Let’s paddle on down the Ipswich River from where Punchards flows over a broad front through a scrub-shrub swamp to converge unseen with the river. After another serpentine mile Middleton Brook joins the river, also quietly entering through a swamp flanked by Richardson Farm’s fields. It, crossed-over by three roads near the town center, is marked at each by signposts. On a late 20th century plan we found the name Richardson Brook. On other maps it is Middleton Brook which carries water via Middleton Pond all the way from North Reading. We might have named it Tim’s Brook after an infamous town character in the 1700s. Timothy Fuller, fond of quarrels, was a mill owner and farmer with lots of land. The remains of his sawmill dam can be seen a half mile down creek from Middleton Square if one is willing to bushwhack a bit. Once fast running Middleton Brook has been reduced to the overflow from the Danvers Water Department reservoir called Middleton Pond, once Forest Pond. You can’t trust names, they change.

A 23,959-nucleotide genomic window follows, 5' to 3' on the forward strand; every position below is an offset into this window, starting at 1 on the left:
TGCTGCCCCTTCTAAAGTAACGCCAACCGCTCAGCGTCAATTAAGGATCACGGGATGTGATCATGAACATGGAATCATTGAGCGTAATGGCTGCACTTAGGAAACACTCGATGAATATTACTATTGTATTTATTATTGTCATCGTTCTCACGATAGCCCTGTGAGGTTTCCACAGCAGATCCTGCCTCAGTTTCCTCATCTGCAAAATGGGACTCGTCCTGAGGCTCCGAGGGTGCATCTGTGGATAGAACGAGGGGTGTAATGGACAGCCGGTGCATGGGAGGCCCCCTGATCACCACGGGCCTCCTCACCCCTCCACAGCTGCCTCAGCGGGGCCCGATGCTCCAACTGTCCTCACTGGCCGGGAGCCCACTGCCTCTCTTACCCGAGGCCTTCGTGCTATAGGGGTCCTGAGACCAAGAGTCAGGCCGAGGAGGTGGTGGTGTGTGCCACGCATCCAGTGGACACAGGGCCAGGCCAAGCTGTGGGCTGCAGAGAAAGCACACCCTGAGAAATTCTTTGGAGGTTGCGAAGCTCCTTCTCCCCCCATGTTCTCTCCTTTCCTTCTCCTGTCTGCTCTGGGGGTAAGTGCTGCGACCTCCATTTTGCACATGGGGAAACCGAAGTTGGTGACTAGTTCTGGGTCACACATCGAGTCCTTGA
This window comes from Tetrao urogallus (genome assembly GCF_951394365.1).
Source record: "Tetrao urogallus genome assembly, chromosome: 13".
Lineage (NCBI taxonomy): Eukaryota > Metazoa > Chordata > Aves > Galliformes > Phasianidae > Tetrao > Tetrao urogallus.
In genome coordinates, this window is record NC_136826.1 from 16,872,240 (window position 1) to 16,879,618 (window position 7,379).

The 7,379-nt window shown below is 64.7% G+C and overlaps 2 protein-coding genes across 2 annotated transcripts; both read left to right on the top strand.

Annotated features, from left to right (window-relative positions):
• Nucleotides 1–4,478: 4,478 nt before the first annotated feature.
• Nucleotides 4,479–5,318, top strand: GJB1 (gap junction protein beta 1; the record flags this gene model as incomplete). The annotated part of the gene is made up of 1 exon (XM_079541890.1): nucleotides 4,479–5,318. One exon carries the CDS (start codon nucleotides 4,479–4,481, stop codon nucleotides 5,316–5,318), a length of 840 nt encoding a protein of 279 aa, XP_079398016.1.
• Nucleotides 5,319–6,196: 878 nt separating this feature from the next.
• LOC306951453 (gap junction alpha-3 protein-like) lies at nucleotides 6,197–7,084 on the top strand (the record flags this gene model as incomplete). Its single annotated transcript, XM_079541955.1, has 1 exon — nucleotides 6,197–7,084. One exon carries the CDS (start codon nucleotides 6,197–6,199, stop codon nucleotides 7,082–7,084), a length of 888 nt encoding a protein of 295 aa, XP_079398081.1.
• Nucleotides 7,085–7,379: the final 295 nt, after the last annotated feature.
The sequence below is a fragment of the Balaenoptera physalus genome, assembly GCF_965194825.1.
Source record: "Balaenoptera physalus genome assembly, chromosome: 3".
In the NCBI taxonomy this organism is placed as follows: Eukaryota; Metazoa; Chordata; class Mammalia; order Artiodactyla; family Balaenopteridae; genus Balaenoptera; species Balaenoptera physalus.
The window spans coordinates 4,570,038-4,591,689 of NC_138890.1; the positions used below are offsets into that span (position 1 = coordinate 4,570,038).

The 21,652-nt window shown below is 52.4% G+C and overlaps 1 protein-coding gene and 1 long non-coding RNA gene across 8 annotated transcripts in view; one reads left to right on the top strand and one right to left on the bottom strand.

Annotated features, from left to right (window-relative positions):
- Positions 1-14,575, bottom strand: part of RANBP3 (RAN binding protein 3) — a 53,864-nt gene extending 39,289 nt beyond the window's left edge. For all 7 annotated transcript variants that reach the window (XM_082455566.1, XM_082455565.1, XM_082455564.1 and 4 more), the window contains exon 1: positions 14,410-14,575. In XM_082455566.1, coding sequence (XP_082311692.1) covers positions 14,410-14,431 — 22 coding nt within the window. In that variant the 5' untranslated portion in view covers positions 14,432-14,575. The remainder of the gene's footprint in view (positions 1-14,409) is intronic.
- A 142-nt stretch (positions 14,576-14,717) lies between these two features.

Continuing down river more than a mile past Mortalo Landing at Maple Street, the next tributary, again not really seen entering the river because of dense stands of wetland plants, is Emerson Brook. We found several names for this long stream which brings water all the way from Stearns Pond in North Andover. Going down stream they are Andover Meadow Brook, Emerson Brook, Pout Pond Brook, and Ironworks Brook. Like many other brooks it was named for what it passed. Darius Emerson had a sawmill just west of Lake Street. Its dam once flooded about one-hundred acres above it. Flash boards were removed in late spring and parts of the rich drained bottom land were hayed, pastured, and produced cranberries. The year ‘round inundated swamp above the now larger reservoir dam there is called Emerson Bog, so the Stream Team went with EMERSON BR and had these letters engraved on both sides of six posts. Spirit of town historian Lura Woodside Watkins please forgive us for not using your “Pout Pond Brook”. That name no doubt arose from hornpout caught in Pout Pond, through which the five mile long brook passes northeast of Howe-Manning School. By the way, some, not too many we hope, think that BR is for bridge. Stream Teamers who think brooks, not bridges, would never make that mistake. Masse on his downward rout understandably ran out of post. By abbreviating he was spared from having to rout 150 more letters for 50 OOKs.